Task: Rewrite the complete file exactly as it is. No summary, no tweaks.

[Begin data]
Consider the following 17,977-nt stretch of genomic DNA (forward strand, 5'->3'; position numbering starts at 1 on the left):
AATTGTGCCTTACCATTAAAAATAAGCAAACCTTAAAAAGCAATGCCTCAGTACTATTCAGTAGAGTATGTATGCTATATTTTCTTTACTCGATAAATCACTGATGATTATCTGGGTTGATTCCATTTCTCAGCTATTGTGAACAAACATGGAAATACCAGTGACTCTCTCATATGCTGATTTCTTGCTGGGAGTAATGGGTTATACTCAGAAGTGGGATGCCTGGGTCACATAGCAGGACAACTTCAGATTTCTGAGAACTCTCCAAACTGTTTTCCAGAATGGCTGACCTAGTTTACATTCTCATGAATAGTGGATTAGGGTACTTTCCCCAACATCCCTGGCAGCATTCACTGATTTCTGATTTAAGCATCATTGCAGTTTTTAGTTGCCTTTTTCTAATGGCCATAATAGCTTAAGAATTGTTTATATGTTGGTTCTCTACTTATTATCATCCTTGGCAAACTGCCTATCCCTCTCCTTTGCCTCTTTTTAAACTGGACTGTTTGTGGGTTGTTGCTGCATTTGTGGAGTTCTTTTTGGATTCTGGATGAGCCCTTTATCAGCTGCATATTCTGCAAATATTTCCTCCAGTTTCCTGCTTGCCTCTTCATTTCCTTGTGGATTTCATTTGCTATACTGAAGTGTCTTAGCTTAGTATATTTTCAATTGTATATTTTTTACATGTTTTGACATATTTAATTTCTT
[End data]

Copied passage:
Consider the following 17,977-nt stretch of genomic DNA (forward strand, 5'->3'; position numbering starts at 1 on the left):
AATTGTGCCTTACCATTAAAAATAAGCAAACCTTAAAAAGCAATGCCTCAGTACTATTCAGTAGAGTATGTATGCTATATTTTCTTTACTCGATAAATCACTGATGATTATCTGGGTTGATTCCATTTCTCAGCTATTGTGAACAAACATGGAAATACCAGTGACTCTCTCATATGCTGATTTCTTGCTGGGAGTAATGGGTTATACTCAGAAGTGGGATGCCTGGGTCACATAGCAGGACAACTTCAGATTTCTGAGAACTCTCCAAACTGTTTTCCAGAATGGCTGACCTAGTTTACATTCTCATGAATAGTGGATTAGGGTACTTTCCCCAACATCCCTGGCAGCATTCACTGATTTCTGATTTAAGCATCATTGCAGTTTTTAGTTGCCTTTTTCTAATGGCCATAATAGCTTAAGAATTGTTTATATGTTGGTTCTCTACTTATTATCATCCTTGGCAAACTGCCTATCCCTCTCCTTTGCCTCTTTTTAAACTGGACTGTTTGTGGGTTGTTGCTGCATTTGTGGAGTTCTTTTTGGATTCTGGATGAGCCCTTTATCAGCTGCATATTCTGCAAATATTTCCTCCAGTTTCCTGCTTGCCTCTTCATTTCCTTGTGGATTTCATTTGCTATACTGAAGTGTCTTAGCTTAGTATATTTTCAATTGTATATTTTTTACATGTTTTGACATATTTAATTTCTT